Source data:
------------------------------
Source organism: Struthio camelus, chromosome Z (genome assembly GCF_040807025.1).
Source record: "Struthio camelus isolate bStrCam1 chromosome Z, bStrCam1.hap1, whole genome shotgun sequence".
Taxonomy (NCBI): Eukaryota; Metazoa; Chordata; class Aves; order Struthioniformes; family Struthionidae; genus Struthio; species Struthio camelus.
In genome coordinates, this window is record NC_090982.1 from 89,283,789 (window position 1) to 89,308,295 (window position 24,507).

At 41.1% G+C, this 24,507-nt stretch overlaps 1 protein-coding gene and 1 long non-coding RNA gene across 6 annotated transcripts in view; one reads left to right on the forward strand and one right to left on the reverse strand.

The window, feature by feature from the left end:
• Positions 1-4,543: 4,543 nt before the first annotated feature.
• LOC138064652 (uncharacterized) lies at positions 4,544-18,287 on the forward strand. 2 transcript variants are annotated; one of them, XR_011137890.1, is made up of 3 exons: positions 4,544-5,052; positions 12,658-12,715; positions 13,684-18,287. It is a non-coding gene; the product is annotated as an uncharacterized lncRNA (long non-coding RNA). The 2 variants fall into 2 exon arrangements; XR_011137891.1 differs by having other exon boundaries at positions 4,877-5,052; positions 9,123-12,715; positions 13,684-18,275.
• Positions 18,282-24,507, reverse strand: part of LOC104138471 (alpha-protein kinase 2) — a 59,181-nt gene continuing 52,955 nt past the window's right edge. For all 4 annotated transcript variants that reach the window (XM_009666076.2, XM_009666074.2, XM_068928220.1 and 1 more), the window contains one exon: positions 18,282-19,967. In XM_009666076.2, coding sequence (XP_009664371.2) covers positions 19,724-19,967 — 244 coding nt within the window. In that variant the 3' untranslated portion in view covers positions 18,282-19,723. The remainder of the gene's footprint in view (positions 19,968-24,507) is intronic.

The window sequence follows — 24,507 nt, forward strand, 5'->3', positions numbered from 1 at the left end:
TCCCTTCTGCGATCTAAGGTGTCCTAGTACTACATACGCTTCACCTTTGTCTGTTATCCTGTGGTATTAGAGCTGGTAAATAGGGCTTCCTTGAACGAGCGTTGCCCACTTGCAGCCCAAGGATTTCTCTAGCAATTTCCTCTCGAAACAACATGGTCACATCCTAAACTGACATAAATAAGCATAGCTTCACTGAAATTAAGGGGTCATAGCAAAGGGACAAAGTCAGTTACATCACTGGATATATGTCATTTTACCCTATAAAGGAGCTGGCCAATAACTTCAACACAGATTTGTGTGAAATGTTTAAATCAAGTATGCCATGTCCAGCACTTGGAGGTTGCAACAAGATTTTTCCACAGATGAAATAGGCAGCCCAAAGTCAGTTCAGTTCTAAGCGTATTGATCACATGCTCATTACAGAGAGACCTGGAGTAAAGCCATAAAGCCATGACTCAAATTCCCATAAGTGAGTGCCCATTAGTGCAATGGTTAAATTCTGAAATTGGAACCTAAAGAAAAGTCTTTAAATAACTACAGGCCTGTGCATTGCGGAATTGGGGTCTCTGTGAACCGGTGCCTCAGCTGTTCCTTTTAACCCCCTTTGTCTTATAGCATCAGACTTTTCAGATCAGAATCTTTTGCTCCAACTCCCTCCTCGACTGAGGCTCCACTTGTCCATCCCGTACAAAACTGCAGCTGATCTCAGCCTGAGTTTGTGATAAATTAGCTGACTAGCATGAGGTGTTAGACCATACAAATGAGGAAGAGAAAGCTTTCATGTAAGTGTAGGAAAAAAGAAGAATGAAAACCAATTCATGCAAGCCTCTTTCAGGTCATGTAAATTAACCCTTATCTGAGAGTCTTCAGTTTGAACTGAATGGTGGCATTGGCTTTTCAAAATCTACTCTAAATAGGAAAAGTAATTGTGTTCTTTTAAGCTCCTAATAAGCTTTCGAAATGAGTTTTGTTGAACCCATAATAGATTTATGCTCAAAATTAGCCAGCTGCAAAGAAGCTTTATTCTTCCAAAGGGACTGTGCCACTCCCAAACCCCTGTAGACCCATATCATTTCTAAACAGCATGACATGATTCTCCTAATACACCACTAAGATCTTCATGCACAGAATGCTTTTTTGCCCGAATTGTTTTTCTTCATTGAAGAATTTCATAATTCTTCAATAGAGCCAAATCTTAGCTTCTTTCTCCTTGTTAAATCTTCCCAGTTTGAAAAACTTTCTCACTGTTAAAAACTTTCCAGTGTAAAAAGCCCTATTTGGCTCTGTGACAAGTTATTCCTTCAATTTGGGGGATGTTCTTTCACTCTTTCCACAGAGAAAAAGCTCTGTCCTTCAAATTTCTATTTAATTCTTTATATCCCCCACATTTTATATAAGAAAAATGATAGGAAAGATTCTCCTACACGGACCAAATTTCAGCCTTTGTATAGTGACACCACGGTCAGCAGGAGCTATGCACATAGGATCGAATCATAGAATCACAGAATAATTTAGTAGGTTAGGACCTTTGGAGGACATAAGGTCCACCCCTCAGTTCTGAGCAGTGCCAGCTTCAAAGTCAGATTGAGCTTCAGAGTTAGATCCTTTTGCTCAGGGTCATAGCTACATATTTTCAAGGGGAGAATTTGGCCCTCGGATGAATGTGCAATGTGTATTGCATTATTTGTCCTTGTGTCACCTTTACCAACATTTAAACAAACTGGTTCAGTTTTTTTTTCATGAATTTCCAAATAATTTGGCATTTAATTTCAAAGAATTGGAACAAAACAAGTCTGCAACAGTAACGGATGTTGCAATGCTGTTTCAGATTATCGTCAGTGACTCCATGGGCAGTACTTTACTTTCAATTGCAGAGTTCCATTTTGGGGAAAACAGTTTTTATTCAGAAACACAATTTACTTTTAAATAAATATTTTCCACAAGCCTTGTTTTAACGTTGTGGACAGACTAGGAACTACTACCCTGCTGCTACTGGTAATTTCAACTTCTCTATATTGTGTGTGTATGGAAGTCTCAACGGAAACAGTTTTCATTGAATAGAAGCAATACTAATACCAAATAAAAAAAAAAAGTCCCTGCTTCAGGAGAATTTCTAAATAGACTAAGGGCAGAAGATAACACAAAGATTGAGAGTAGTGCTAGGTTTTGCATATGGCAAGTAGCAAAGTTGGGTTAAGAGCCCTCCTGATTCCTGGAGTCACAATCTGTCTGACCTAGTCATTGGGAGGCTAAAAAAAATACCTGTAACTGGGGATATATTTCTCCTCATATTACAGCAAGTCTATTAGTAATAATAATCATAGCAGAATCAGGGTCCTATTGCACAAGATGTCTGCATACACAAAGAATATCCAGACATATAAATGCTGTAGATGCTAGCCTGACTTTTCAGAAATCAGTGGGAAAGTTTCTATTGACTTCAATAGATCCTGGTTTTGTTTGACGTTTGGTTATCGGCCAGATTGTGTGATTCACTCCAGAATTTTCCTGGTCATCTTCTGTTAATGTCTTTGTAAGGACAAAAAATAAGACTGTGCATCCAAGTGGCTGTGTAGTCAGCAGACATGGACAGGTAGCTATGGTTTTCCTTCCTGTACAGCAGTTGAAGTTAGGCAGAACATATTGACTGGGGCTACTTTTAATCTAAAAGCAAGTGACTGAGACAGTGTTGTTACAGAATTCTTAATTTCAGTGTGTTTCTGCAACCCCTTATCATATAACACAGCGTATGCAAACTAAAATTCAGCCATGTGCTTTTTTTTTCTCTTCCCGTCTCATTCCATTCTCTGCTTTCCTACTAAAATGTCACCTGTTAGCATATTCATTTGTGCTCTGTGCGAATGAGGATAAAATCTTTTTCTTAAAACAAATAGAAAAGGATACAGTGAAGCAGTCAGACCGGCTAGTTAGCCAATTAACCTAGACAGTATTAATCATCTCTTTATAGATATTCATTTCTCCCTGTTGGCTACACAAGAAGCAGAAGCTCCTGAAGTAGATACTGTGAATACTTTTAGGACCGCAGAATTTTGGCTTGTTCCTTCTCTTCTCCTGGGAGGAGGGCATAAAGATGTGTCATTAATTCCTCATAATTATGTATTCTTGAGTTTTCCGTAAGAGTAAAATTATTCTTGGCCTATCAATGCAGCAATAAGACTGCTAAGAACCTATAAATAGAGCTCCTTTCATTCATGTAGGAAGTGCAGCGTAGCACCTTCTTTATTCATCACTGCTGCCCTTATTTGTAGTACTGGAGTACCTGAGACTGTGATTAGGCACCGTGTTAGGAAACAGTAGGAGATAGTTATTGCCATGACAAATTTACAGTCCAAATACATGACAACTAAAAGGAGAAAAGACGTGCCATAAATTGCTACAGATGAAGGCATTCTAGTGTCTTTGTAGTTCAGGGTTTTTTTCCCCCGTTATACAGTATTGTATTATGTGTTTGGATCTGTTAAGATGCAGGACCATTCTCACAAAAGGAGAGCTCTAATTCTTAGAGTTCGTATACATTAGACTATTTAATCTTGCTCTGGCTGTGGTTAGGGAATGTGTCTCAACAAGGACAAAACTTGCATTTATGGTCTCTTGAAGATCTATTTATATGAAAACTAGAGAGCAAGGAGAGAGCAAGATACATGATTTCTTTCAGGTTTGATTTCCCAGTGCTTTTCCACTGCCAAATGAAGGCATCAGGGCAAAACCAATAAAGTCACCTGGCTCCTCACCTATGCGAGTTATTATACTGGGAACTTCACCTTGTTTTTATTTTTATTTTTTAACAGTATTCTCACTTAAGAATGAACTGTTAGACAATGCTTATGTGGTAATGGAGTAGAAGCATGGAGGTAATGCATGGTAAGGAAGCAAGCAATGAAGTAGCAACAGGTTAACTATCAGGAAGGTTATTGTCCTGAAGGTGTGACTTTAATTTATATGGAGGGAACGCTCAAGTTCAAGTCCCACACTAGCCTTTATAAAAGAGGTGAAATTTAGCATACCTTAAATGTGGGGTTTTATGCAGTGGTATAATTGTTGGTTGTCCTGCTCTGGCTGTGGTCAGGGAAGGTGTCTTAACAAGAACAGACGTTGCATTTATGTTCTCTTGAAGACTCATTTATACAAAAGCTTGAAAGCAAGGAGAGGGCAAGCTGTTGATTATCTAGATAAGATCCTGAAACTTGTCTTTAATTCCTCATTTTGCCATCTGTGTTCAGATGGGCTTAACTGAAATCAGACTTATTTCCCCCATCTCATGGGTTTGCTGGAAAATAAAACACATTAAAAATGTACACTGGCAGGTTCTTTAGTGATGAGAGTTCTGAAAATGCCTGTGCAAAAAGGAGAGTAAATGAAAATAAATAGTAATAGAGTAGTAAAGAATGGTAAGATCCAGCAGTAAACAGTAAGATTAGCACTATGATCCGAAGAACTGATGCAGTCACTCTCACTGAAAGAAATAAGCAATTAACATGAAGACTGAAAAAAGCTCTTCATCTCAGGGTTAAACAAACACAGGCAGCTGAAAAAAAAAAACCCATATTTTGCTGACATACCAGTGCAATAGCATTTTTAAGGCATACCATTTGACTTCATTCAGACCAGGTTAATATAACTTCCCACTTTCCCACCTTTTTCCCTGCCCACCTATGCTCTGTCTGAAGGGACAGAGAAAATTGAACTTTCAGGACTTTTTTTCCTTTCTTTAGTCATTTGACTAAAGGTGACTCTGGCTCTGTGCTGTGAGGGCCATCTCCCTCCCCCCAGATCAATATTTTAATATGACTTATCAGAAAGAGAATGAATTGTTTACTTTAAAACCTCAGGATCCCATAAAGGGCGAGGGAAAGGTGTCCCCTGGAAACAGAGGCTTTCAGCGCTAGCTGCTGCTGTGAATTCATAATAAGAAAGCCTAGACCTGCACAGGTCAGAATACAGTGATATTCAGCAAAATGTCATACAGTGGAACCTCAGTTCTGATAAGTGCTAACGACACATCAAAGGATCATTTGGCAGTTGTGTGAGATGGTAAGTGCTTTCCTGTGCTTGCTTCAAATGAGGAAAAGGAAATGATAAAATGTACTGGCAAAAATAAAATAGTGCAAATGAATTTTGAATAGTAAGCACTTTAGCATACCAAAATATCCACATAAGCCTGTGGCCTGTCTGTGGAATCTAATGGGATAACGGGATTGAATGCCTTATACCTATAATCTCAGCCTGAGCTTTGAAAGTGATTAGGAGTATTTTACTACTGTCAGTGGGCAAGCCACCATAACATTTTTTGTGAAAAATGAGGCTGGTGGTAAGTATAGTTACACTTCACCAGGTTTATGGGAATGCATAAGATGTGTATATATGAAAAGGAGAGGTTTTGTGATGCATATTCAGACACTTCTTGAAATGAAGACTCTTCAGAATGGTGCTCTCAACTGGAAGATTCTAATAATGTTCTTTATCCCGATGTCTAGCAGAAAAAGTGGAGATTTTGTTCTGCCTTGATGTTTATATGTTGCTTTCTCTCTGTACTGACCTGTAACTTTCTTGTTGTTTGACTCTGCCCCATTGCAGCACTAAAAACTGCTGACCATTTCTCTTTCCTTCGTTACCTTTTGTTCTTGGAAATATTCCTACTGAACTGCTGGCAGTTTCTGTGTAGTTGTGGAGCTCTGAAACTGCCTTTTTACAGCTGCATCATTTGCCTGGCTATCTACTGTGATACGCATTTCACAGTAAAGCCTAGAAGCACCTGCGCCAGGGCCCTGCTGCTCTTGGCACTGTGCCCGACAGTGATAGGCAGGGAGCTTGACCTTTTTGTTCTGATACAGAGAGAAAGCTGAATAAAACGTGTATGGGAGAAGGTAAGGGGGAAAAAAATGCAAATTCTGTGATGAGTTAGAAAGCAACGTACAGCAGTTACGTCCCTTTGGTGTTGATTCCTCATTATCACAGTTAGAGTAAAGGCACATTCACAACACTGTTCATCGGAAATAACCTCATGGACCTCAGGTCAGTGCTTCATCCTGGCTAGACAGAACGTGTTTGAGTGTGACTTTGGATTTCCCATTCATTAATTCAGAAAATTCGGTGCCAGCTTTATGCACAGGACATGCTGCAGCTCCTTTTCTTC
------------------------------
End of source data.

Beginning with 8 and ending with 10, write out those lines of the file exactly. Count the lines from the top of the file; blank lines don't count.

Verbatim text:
• LOC138064652 (uncharacterized) lies at positions 4,544-18,287 on the forward strand. 2 transcript variants are annotated; one of them, XR_011137890.1, is made up of 3 exons: positions 4,544-5,052; positions 12,658-12,715; positions 13,684-18,287. It is a non-coding gene; the product is annotated as an uncharacterized lncRNA (long non-coding RNA). The 2 variants fall into 2 exon arrangements; XR_011137891.1 differs by having other exon boundaries at positions 4,877-5,052; positions 9,123-12,715; positions 13,684-18,275.
• Positions 18,282-24,507, reverse strand: part of LOC104138471 (alpha-protein kinase 2) — a 59,181-nt gene continuing 52,955 nt past the window's right edge. For all 4 annotated transcript variants that reach the window (XM_009666076.2, XM_009666074.2, XM_068928220.1 and 1 more), the window contains one exon: positions 18,282-19,967. In XM_009666076.2, coding sequence (XP_009664371.2) covers positions 19,724-19,967 — 244 coding nt within the window. In that variant the 3' untranslated portion in view covers positions 18,282-19,723. The remainder of the gene's footprint in view (positions 19,968-24,507) is intronic.

The window sequence follows — 24,507 nt, forward strand, 5'->3', positions numbered from 1 at the left end: